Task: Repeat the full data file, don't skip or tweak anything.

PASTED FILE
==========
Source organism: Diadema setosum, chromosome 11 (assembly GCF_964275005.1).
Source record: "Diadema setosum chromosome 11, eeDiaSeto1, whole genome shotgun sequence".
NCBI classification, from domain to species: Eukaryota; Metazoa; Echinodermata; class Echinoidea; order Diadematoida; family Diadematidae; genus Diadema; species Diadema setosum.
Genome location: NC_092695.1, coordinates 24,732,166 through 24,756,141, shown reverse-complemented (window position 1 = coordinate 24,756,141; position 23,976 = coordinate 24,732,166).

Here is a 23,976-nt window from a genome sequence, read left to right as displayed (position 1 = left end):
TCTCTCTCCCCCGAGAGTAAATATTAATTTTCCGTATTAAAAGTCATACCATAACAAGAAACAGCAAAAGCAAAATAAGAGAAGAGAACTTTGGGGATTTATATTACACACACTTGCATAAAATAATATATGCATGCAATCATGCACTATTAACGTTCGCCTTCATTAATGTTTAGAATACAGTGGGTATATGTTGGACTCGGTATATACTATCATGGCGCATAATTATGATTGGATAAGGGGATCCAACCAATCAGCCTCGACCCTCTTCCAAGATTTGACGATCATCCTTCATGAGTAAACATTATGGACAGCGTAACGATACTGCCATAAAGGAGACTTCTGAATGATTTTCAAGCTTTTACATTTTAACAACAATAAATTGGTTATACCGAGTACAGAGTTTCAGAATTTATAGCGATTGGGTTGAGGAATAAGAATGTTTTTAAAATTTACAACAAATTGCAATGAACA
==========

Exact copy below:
Source organism: Diadema setosum, chromosome 11 (assembly GCF_964275005.1).
Source record: "Diadema setosum chromosome 11, eeDiaSeto1, whole genome shotgun sequence".
NCBI classification, from domain to species: Eukaryota; Metazoa; Echinodermata; class Echinoidea; order Diadematoida; family Diadematidae; genus Diadema; species Diadema setosum.
Genome location: NC_092695.1, coordinates 24,732,166 through 24,756,141, shown reverse-complemented (window position 1 = coordinate 24,756,141; position 23,976 = coordinate 24,732,166).

Here is a 23,976-nt window from a genome sequence, read left to right as displayed (position 1 = left end):
TCTCTCTCCCCCGAGAGTAAATATTAATTTTCCGTATTAAAAGTCATACCATAACAAGAAACAGCAAAAGCAAAATAAGAGAAGAGAACTTTGGGGATTTATATTACACACACTTGCATAAAATAATATATGCATGCAATCATGCACTATTAACGTTCGCCTTCATTAATGTTTAGAATACAGTGGGTATATGTTGGACTCGGTATATACTATCATGGCGCATAATTATGATTGGATAAGGGGATCCAACCAATCAGCCTCGACCCTCTTCCAAGATTTGACGATCATCCTTCATGAGTAAACATTATGGACAGCGTAACGATACTGCCATAAAGGAGACTTCTGAATGATTTTCAAGCTTTTACATTTTAACAACAATAAATTGGTTATACCGAGTACAGAGTTTCAGAATTTATAGCGATTGGGTTGAGGAATAAGAATGTTTTTAAAATTTACAACAAATTGCAATGAACA